That leaves four contenders for the Republican nomination in the field — and none of them are even remotely LGBT friendly. In fact, Rick Santorum’s strong finish in Iowa will almost guarantee a tougher line of anti-LGBT rhetoric from the remaining candidates. Each one will be trying to out-conservative the other and the “family values” canard will rank high in their strategy.

Santorum, pushing his socially conservative views, managed to bubble up through other candidates like Gingrich, Bachmann and Perry and strike a note with evangelical voters. According to some polls it is because of his “strong moral character,” code for being anti-LGBT and anti-choice. But the truth is, those two issues are not enough to carry him to the White House. And I suspect the GOP knows that.

A lot of Santorum’s success was due to his very effective ground campaign in Iowa. He spent a lot of time in the state and focused on his key constituency — and that falls outside the mainstream GOP profile.

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Hardy Haberman Flagging Left

Meanwhile, Texas Congressman Ron Paul surprised everyone with his third place finish in Iowa. Personally, I hope he decides to run on a third party ticket. He might split so many votes away from the Republicans that President Obama will have a clear path to re-election.

And then there is former Massachusetts Gov. Mitt Romney.

The biggest problem for the GOP is that Romney is just so, well, Mitt Romney. It seems that everyone wants someone with more charisma and momentum than Mitt, but they just can’t figure out who that might be.

For now, it looks like Romney will be strong in New Hampshire and South Carolina. His organization is well funded and has a great infrastructure in the remaining states, whereas Santorum will have to scramble to keep up.

I suspect Romney’s biggest challenge will be Newt Gingrich, the man who came in fourth in Iowa. While he most likely doesn’t have the staying power to win the nomination, Gingrich does have a grudge — and that can go a long way.

The Romney campaign and Ron Paul heaped negative ads on former House Speaker Gingrich, and it really showed at the caucuses. Now the question is whether Newt and his super-PAC money will fire back with equal vehemence.

Of course, we all know the Super-PACs do not coordinate with the campaigns (nudge, nudge, wink, wink), so that remains a mystery.

So, what does all this mean for LGBT Americans? Well in my opinion, it’s probably a good thing.

As the GOP candidates try to “out-socially-conservative” each other, their real feelings about LGBT rights will become clear. There are no friends among this group of candidates, and considering how much LGBT Americans have gained in the past few years, I seriously doubt much of our votes or money will go to anyone as far to the right as this field of contenders looks.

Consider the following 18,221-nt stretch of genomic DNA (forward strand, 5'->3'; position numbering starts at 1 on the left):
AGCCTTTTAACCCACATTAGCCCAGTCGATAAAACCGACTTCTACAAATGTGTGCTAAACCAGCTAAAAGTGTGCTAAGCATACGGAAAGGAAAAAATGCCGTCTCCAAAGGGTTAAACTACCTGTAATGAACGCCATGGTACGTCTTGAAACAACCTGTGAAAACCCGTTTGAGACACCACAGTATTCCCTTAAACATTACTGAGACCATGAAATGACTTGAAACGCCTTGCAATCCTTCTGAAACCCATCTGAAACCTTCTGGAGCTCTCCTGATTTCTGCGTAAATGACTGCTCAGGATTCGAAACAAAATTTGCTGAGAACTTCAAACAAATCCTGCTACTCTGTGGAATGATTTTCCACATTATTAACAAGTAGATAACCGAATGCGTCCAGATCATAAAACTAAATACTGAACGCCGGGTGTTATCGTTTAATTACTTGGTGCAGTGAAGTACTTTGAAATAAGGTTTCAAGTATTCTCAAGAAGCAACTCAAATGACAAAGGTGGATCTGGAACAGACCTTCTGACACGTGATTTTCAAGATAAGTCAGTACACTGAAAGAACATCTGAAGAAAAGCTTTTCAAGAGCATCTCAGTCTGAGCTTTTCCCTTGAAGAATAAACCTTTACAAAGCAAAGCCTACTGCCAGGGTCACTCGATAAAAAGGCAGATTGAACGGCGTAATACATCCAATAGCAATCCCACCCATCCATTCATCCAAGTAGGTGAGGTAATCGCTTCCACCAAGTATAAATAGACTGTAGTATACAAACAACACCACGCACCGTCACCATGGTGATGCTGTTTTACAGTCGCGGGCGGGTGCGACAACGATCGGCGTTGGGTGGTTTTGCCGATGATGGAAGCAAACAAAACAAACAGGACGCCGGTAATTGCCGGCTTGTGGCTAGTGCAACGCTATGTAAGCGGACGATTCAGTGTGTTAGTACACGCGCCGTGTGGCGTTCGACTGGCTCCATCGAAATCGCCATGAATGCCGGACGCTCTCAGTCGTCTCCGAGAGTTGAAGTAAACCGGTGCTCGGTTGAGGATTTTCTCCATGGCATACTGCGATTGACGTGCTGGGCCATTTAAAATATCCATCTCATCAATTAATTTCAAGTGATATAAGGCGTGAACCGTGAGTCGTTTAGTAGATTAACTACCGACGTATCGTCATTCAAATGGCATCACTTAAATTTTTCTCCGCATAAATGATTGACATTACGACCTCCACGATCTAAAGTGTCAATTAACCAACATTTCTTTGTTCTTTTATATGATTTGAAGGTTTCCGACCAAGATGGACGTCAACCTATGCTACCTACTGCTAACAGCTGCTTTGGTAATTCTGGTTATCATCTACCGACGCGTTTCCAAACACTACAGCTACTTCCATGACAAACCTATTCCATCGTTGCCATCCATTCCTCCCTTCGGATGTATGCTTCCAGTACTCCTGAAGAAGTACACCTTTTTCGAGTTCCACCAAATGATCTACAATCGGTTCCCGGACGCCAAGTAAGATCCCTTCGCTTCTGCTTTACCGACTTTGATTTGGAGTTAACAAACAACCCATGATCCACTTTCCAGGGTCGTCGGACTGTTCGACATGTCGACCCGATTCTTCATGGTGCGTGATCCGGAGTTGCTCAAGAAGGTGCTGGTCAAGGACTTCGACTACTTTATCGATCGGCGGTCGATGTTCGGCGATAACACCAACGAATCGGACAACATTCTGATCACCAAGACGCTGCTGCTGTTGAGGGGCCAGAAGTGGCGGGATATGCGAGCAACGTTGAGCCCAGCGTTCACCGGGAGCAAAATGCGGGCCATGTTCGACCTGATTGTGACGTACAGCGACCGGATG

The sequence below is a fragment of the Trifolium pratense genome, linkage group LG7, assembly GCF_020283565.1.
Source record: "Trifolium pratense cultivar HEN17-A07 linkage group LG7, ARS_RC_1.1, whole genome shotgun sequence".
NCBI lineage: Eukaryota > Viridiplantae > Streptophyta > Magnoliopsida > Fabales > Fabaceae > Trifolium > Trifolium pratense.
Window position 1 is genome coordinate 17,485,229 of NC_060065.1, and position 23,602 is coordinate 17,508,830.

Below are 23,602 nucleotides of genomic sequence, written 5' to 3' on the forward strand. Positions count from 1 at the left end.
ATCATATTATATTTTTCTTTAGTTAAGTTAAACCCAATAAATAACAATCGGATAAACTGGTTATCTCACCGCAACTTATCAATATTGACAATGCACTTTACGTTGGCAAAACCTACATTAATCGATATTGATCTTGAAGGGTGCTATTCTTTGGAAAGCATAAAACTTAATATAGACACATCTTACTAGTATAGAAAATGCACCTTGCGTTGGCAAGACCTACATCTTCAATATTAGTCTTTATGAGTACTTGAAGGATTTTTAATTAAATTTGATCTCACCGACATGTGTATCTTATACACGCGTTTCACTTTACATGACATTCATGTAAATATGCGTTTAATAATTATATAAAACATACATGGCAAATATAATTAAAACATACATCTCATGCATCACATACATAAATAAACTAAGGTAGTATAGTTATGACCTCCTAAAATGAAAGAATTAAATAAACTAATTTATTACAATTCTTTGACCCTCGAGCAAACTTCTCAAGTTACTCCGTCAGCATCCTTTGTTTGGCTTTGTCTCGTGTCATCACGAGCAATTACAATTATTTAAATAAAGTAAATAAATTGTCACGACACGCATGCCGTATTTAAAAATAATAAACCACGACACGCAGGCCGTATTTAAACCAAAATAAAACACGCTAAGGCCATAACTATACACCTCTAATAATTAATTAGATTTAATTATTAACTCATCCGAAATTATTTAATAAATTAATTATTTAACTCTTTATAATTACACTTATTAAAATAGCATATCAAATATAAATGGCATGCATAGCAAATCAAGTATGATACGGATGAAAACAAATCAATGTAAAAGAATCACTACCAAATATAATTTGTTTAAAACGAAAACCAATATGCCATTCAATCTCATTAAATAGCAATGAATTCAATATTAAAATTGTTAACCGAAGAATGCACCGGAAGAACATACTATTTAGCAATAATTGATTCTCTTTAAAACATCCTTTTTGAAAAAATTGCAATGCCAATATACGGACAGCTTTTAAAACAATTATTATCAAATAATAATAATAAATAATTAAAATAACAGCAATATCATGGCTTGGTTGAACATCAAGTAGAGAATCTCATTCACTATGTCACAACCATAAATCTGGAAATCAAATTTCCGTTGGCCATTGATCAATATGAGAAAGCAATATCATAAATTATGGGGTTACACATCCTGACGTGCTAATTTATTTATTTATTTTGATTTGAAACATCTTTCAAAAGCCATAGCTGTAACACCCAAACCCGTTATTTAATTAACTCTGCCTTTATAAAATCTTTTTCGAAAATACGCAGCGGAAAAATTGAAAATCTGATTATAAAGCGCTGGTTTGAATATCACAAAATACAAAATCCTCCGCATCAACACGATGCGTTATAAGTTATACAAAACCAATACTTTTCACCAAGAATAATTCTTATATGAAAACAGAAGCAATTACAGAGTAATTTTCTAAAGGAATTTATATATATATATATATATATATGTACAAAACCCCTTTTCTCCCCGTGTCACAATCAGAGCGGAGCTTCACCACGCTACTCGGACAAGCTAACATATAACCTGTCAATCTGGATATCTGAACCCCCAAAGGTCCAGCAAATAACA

As this horse race comes down to the wire in November, the real question is: Can the Obama campaign do enough to remind LGBT citizens why they should support his re-election? Will President Obama’s opinions finally evolve to the point where he can actively support issues like marriage equality? Will LGBT voters be willing to risk losing the gains of the past four years, like the repeal of DADT?
Personally, I think the smart money will bet on President Obama in the home stretch.

Hardy Haberman is a longtime local LGBT activist and a board member of the Woodhull Freedom Alliance. His blog is at DungeonDiary.blogspot.com.

This article appeared in the Dallas Voice print edition January 6, 2012.

—  Kevin Thomas

Santorum’s success in Iowa could fuel more discussion of LGBT issues in GOP primary

Mitt Romney, left, and Rick Santorum finished in a virtual tie in the Iowa caucuses, with Romney winning by eight votes.

Perry returns to Texas after 5th-place showing

LISA KEEN | Keen News Service

The Republican presidential field’s most anti-gay candidate scored big Tuesday night when he landed in a virtual tie for first place in the Iowa caucuses with the candidate who has been seen by the media as the party’s most viable candidate against President Barack Obama.

Former U.S. Sen. Rick Santorum of Pennsylvania, who took numerous opportunities in his campaign to espouse his opposition to equal rights for LGBT people, secured just eight votes fewer than former Massachusetts Gov. Mitt Romney, out of about 60,000 cast for the two men. Each won 25 percent of the 122,000 votes cast for seven candidates, in what may be the closest Republican caucus race in history. The final result was not announced by the state Republican Party until after 1 a.m. Iowa time.